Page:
Although he was recused from the prosecution of Trump’s former personal lawyer Michael Cohen, he proceeded with other probes surely drawing interest from the president, including an insider trading prosecution of the first member of Congress to endorse Trump in 2016 and probes of Trump’s inaugural fundraising and efforts abroad on the president’s behalf by Giuliani.
Trump has asked aides if John Bolton will go to jail for his tell-all White House book as federal prosecutors mull charges for releasing classified information against the former NSC
ByLuke Kenton For Dailymail.com
Donald Trump has asked whether his former national security advisor, John Bolton, will be going to jail for releasing his new tell-all book exposing what it was like to work within the Trump administration.
Trump, who previously called the book ‘highly inappropriate’, is said to have casually asked his advisors, ‘Do you think he’s going to go to jail for this?’ as tensions boil over in the days before the controversial memoir is released, the Daily Beast reported.
The president’s inquiry comes as federal prosecutors are said to be weighing up whether to criminally charge Bolton for disclosing classified information within the book, which is titled The Room Where It Happened, due for release June 23.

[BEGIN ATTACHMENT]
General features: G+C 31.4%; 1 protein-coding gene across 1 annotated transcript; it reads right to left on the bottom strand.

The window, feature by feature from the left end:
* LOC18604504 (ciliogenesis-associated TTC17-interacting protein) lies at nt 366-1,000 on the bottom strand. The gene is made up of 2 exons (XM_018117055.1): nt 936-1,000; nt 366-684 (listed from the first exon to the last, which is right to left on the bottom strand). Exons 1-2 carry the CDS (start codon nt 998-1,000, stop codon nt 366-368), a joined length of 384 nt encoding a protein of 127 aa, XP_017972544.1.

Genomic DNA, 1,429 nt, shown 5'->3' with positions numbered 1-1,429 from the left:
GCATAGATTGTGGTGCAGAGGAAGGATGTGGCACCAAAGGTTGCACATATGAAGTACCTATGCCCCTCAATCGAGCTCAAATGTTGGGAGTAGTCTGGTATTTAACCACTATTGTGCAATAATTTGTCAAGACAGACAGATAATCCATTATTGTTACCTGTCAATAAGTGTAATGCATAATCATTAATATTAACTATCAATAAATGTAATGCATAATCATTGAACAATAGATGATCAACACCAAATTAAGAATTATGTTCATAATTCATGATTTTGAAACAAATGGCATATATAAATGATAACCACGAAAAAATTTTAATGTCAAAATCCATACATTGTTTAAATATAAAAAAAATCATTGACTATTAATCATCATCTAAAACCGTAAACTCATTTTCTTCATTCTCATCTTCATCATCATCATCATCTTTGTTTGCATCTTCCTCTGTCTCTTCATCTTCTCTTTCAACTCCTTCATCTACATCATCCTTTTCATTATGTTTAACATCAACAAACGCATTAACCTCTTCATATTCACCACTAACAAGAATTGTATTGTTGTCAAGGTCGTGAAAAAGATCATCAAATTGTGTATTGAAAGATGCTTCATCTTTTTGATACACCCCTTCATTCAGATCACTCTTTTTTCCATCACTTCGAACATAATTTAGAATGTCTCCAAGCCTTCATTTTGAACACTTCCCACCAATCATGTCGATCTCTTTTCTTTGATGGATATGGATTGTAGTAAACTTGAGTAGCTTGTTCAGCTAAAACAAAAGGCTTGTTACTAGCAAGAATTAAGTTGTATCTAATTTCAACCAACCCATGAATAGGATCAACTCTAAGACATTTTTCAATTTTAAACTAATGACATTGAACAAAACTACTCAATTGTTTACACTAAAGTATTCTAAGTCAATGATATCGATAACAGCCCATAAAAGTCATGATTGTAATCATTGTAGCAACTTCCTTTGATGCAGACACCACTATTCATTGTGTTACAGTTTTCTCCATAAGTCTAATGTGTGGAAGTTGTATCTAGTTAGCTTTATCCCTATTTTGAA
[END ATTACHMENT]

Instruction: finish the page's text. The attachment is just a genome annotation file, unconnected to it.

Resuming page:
Though it’s highly unlikely that any prison time will result, that hasn’t stopped the president from denouncing his former aid, calling Bolton a ‘despicable man’ who will be facing some ‘criminal problems’.
‘I will consider every conversation with me as president highly classified. If he wrote a book and if the book gets out, he’s broken the law and I would think you would have criminal problems,’ Trump insisted earlier this week.
‘If this guy is writing things about conversations or about anything — and maybe he is not telling the truth. He’s been known not to tell the truth, a lot,’ he continued.